Overview of Parallel Processing in R


Summary: The foreach package provides parallel operations for many packages (including randomForest). Packages like gbm and caret have parallelization built into their functions. Other tools like bigmemory and ff solve handling large datasets with memory management.

Package Purpose Benefits
foreach Workhorse of parallel processing in R. Uses %dopar% to parallelize tasks and returns it as a list of vector of results. Simple syntax

Used in many R packages
gbm Gradient Boosting Machines build an ensemble of decision trees (one on top of the next) and does a parallel cross-validation Simple to turn on parallel processing (n.cores).
randomForest Build ensembles of decision trees. Have to use foreach and the combine function to get true parallelism. Simple to execute and interpret.
caret Provides a framework of finding optimal parameters by trying lots of models with resampling. Dozens of models work with this package.

Parallel processing baked into the train() function.
bigmemory Small and fast ecosystem of packages that map large files with a C++ backend. Doesn't rely on disk access.
ff Similar to bigmemory but works with more packages natively. Has a C++ backend but iteratively loads data into memory rather than storing only pointers. Works with more packages natively.

Allows for characters / factor variables.

I love R. It is my favorite analytical tool when it comes to exploring data and quickly building models. However, any R user who has worked with real world datasets, memory is always an issue.

In order to get around that, I decided to invest in a powerful PC that will let me fit just about any dataset into memory. However, not everyone can afford that nor can they necessarily afford spinning up a more powerful virtual machine on Amazon Web Services.

Fortunately, modern CPUs have the ability to do parallel processing!

We’ll explore a few packages that handle parallel processing and data that doesn’t fit into memory.

foreach Package

What it does: Provides a new looping construct that allows you to take advantage of multiple cores on a single machine. The main parallel operator is %dopar%. The parallel processing is done on a certain number of cores.

Examples:

library(foreach)
library(doMC)
library(rpart)
registerDoMC(2)
#Make N random selections of the data
random_samples <- foreach(n = 1:1000) %dopar% {
  train_idx <-sample(1:150,150, replace=TRUE)
  list(train=iris[train_idx,],
       test=iris[-train_idx,])
}
model_list<-foreach(i = 1:1000) %dopar% {
  mod<-rpart(Species~.,data=random_samples[[i]]$train)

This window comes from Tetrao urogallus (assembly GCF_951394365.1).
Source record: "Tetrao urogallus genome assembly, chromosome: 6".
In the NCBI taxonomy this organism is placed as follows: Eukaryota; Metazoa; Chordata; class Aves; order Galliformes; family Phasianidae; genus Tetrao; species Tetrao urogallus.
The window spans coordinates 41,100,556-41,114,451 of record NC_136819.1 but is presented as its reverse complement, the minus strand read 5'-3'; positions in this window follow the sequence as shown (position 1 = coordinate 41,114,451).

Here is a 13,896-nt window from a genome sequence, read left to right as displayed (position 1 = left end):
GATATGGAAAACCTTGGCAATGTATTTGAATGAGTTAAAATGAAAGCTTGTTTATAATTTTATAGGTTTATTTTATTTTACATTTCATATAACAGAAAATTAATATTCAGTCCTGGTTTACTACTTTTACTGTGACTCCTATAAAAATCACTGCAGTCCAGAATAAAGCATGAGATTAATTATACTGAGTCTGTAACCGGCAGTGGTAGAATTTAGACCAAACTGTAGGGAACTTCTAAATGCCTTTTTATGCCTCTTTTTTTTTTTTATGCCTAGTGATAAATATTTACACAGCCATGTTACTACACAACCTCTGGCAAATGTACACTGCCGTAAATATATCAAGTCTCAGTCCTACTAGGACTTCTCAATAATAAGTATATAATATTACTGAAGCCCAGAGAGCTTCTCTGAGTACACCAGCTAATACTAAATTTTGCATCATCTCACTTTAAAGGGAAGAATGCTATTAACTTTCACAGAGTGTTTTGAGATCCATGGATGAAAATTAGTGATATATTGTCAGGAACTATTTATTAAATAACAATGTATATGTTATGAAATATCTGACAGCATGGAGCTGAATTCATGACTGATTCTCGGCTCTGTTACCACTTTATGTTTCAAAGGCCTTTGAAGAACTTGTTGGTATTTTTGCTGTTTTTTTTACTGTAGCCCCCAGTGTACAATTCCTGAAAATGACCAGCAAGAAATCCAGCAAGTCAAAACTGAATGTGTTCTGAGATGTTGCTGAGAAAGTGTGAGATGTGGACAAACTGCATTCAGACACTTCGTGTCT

cbind(predict(mod,random_samples[[i]]$test,type="vector"),
        random_samples[[i]]$test$Species)
}
hist(sapply(model_list,
                   function(x) mean(x[,1]==x[,2])),
     main="Histogram of Test Accuracy",
     xlab="Accuracy")

Test accuracy from using rpart in parallel foreach

How it Works: Developed by the guys at RevolutionAnalytics, the foreach package relies on the doMC package to identify the number of cores available. After setting up your system, you can pretty much call any function inside of %dopar% and the last line variable assignment will be returned.

By default, the results will be returned as a list. You can call .combine = cbind to return the results as a matrix. For example, we could have changed the code above to be like…

model_list<-foreach(i = 1:1000,.combine=cbind) %dopar% {
  mod<-rpart(Species~.,data=random_samples[[i]]$train)
  pred <- predict(mod,random_samples[[i]]$test,type="vector")
  matched <- pred==as.numeric(random_samples[[i]]$test$Species)
}
hist(colMeans(model_list),
     main="Histogram of Test Accuracy",
     xlab="Accuracy")

This code now returns a matrix which you can use colMeans on to generate the accuracy metric. However, because the test set size can vary, this probably isn’t the best approach. This just highlights how important it is to think through your process before making it parallel!

gbm: Gradient Boosted Machines

What it does: Gradient Boosted Machines creates an ensemble of decision trees that build on top of each other.  Each tree predicts the error of the next tree.  When combined this ensemble performs extremely well.

Example:

library(gbm)
gbm_model <- gbm(Species~., data=iris, n.trees=5000, cv.folds=10,n.cores=8)
gbm_model
# gbm(formula = Species ~ ., data = iris, n.trees = 5000, cv.folds = 10, 
#     n.cores = 8)
# A gradient boosted model with multinomial loss function.